"But I think that he needs to sit down and go, do you have a plan from Innova saying, no, and they may say, no. Okay. I'll call you back, but I'm now going to come up with one and whether we. He sits down with his team, whether he call some really creative smart guy that he he's known from his past, or whether he goes out and hire somebody on his own, writes the check himself. He needs to come up with an idea in a strategy and a plan. I think competitively speaking, they would also be wise fair to take out of the water. Daniel Cormie has gone as far as to say, if brought cannot fight me, I will rematch debate. Daniel in the last month is thrown out the idea that he will fight a number of people. He accepted a fight with Anthony Smith. He called for a fight with show gun. He accepted a fight with Corey Anderson, and now he said the steeping thing. So so Daniel seems to be pretty willing and a pretty good place right now. It's just a matter of Winnie's throwing that many yeses out to that many guys. It's it's not quite the same because remember when Daniel gave a Volkan the kiss, right? So Volkan Volkov I don't mean to be rude about that. But remember when he Daniel came out and said, you're next before the, I don't even think you have see was planning to do it. And Daniel comes out might have even done it on UFC tonight might have actually done it on. Cameras at that guys. Next, that's why fight. Well, then that's always fighting what he'd if you're the, you have c. run that back row, take it, take it all back and find somebody now they were kinda stuck evoke on. Got the kiss. He got the kiss from the champion champions don't call people out. They get called out. So in the rare times that it happens, usually that fight happens with Daniel right now. It's a little bit more spread out. The path in the plan for him is very clearly Brock Lester. But he's also said yes to a few other fights. Hey, let's dish on this for a minute. Why can a car park itself these days? But we still have to drive across town to take a test drive and why getting approved for a mortgage can.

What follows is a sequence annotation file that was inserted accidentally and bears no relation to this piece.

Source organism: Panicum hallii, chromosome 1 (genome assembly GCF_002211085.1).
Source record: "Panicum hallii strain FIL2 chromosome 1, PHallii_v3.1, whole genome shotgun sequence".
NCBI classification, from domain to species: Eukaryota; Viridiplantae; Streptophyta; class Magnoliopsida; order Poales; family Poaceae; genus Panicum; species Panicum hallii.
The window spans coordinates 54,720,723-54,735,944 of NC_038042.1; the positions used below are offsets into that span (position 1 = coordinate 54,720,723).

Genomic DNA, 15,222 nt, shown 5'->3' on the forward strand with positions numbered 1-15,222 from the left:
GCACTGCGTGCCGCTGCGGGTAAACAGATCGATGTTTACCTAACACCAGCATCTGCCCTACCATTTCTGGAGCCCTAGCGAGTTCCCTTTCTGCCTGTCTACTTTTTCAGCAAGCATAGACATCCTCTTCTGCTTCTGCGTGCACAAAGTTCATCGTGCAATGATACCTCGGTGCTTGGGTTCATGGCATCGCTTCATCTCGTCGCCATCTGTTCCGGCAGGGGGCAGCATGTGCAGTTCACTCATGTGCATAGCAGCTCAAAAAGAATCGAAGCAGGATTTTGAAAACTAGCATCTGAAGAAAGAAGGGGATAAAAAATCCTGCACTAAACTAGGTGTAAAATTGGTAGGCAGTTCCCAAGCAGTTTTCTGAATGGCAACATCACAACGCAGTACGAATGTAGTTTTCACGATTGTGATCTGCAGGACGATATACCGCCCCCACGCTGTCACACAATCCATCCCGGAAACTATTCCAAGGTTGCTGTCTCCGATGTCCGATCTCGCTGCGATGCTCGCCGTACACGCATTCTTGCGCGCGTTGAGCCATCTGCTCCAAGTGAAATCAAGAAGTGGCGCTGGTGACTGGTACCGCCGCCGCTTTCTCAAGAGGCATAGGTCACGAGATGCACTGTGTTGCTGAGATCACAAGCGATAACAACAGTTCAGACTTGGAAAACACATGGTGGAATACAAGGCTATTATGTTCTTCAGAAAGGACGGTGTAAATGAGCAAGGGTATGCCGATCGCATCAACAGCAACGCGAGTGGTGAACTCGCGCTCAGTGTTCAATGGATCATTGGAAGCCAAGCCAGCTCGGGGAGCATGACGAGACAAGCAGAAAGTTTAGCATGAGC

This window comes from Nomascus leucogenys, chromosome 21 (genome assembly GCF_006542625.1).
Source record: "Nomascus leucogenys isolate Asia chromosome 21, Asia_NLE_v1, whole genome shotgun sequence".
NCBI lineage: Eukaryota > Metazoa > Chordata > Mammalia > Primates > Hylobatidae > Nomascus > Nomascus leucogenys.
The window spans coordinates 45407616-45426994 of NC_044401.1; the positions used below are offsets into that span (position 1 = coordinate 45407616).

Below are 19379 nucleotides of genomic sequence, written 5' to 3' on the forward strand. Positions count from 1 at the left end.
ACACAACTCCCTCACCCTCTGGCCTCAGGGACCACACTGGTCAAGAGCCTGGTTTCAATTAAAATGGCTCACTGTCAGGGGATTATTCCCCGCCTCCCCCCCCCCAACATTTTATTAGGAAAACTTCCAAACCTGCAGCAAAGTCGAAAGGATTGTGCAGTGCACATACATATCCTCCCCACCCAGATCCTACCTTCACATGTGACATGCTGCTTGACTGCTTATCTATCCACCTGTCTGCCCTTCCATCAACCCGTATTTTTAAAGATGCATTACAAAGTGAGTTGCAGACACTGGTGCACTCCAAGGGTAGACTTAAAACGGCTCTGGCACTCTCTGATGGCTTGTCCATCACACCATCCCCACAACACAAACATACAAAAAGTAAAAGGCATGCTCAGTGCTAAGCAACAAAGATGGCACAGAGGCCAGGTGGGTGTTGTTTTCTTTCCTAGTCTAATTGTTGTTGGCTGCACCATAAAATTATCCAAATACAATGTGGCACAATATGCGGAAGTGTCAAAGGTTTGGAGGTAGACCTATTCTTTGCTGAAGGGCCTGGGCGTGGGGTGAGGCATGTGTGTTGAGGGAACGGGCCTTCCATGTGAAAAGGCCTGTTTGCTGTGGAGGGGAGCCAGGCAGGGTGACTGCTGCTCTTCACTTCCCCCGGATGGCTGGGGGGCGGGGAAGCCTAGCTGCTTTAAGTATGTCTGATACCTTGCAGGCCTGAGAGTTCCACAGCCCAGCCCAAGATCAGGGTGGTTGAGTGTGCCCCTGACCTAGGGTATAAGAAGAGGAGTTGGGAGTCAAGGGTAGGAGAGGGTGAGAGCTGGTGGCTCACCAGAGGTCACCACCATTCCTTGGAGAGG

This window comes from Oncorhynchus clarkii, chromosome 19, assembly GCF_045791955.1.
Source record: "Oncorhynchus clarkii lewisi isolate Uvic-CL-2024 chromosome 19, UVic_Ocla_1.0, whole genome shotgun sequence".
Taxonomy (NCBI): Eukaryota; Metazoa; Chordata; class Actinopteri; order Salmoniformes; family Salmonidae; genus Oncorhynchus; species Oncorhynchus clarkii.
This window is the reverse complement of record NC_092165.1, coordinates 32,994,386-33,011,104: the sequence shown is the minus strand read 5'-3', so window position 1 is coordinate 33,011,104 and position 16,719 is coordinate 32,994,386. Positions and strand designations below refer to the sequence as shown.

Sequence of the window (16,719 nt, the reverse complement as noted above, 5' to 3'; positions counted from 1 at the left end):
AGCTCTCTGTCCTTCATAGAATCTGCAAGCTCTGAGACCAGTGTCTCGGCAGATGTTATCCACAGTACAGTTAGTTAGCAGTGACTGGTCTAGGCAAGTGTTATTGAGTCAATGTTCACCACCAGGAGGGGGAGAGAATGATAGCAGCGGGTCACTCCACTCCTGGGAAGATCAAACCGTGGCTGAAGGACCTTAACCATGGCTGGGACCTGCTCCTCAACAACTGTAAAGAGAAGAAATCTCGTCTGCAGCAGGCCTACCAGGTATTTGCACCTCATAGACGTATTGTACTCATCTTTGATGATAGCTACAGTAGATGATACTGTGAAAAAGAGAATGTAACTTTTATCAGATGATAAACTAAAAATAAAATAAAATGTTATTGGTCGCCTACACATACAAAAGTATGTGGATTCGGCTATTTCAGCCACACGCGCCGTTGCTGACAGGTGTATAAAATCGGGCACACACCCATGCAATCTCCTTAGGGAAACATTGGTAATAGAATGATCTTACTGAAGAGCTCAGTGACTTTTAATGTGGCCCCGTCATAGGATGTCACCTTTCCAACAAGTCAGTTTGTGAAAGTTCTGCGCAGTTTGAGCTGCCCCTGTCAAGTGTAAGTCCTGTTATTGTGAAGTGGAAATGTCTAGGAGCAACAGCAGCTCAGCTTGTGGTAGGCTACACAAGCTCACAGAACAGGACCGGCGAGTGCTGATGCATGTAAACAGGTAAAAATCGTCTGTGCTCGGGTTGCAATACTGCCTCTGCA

"innova" Discussed on ESPN Chicago 1000 - WMVP
"Is you may think steph curry and tristan thompsons are nice guys there's an ego underneath there that makes them the players they are not saying that in a bad way but lebron's gotta be a tougher guy coach when it comes to schematics over a season and a half ago and carrying it to where it is today jazz locker room i'm jordan he's jordan you can blame a coach but you know what you can also blame a referee and tristan thompson he's blaming a stripes the referee are they don't give effort you don't play hard you never itself a chance to win at innova control you can control itself is gonna play gonna play mr make you think you got fouled you think is a travel gotta get back on defense communicate and that's what they want they want you to hang back complaint to the wraps and complain because come down and knock three your face so we can't be worried about that mr mcgregor back on the defensive some straight talk about the stripes nationwide coverage on america's largest and most dependable.
"innova" Discussed on This Week in Tech
"I buy my one minute podcast everyday into a video and i don't even remember i've got a an i five processor on this shorted take seconds to render i suppose that they were long vio trust me if you're doing you know i got the go profusion three sixty camera takes eight hours to to to renoir video on ten corps i mac pro yes there are things you do and people do a lot of people do pros do that do need that power than just the stump stump focusing on the engine and start thinking about the books and the suspension the new generation of intel's will support fossa ssd buses hopefully we'll see some envy me maybe does make a difference of danai think will is a big difference in our i think apple if you think about this idea of three d nand replacing memory and ssd's acting as a cash in the octavia should drive power consumption y down in my opinion and so instead of that's another spec that's very important power it's not the cpu's although the extra performance would be good there's also help bunch of modernisation around how the cpu innova says to the rest of the equipment so st's obtained memory new dims new democracies that are more paraffin using small processes so that can she as power and it's all of that stuff which is actually what when we don't we don't need the cebu but if you can get data in and out of the cpu faster will get deepa ill three buffers whatever the current generation of ages are in ice lake then that's actually going to drive your experience everything feels snappy even though you still running at the same klux bait and that's what we want we.